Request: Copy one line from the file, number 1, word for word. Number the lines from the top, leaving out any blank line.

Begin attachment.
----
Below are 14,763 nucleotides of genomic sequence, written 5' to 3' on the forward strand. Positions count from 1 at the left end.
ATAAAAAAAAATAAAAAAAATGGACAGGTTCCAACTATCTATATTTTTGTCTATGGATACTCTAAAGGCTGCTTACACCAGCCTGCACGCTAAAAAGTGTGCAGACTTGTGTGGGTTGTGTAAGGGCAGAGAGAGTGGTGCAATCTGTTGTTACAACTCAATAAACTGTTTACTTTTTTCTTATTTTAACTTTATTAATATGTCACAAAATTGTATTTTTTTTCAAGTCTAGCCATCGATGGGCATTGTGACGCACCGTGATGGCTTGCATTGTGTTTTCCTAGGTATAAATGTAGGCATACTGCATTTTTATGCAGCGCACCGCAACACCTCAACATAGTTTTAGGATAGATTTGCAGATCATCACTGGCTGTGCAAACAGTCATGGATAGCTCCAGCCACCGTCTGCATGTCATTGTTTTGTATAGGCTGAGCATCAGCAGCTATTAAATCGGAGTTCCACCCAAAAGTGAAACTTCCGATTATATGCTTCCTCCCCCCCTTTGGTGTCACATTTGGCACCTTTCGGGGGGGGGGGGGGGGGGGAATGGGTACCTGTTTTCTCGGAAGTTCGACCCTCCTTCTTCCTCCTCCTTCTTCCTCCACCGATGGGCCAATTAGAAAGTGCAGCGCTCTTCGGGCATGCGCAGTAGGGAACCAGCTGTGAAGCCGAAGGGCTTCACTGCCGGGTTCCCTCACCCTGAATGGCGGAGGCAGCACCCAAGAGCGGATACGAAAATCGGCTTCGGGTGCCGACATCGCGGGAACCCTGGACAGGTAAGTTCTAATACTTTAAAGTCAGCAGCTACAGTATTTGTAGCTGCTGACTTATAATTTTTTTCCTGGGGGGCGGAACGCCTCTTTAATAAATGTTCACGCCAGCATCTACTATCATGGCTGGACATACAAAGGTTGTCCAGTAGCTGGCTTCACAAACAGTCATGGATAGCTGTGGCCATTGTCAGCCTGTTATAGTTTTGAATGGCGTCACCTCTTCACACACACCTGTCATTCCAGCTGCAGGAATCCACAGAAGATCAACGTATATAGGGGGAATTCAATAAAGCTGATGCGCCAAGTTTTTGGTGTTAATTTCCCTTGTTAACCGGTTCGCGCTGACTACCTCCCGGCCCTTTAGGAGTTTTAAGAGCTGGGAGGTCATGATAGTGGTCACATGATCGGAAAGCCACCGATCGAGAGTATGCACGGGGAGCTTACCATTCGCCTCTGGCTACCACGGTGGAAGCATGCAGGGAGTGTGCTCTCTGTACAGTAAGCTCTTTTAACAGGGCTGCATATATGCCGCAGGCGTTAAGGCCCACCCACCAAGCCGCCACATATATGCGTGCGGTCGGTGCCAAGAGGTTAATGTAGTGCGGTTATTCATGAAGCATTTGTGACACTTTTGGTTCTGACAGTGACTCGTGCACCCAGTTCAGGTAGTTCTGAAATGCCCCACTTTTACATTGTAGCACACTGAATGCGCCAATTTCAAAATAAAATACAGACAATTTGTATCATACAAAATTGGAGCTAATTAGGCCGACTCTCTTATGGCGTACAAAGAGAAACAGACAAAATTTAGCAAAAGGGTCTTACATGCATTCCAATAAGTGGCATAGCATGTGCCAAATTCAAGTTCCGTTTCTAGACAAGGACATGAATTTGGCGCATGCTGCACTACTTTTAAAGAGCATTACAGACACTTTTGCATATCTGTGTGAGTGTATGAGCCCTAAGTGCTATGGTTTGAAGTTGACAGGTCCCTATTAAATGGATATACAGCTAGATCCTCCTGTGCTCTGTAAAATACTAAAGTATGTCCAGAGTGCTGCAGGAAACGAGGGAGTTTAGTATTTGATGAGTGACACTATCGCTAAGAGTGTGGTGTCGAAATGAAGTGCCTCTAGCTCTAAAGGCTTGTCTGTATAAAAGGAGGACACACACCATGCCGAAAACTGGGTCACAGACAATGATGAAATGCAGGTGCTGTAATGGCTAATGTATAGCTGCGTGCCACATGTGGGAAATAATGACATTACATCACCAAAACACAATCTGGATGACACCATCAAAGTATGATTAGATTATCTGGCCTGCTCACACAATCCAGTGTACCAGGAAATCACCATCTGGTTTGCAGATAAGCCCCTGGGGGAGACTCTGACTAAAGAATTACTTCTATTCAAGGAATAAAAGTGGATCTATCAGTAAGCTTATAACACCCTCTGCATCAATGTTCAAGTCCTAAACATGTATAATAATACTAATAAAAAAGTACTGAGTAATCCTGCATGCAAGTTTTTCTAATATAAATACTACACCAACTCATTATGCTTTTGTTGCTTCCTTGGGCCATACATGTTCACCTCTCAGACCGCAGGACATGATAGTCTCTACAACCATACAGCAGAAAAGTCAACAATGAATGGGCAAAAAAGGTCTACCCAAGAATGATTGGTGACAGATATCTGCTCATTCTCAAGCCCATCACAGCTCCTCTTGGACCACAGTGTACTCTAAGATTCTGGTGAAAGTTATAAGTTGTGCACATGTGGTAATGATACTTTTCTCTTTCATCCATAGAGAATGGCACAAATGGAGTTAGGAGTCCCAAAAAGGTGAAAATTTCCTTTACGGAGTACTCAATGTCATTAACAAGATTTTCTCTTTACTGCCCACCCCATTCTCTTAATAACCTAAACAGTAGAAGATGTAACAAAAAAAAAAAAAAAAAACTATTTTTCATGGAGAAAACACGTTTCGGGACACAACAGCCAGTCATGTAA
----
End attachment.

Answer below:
Below are 14,763 nucleotides of genomic sequence, written 5' to 3' on the forward strand. Positions count from 1 at the left end.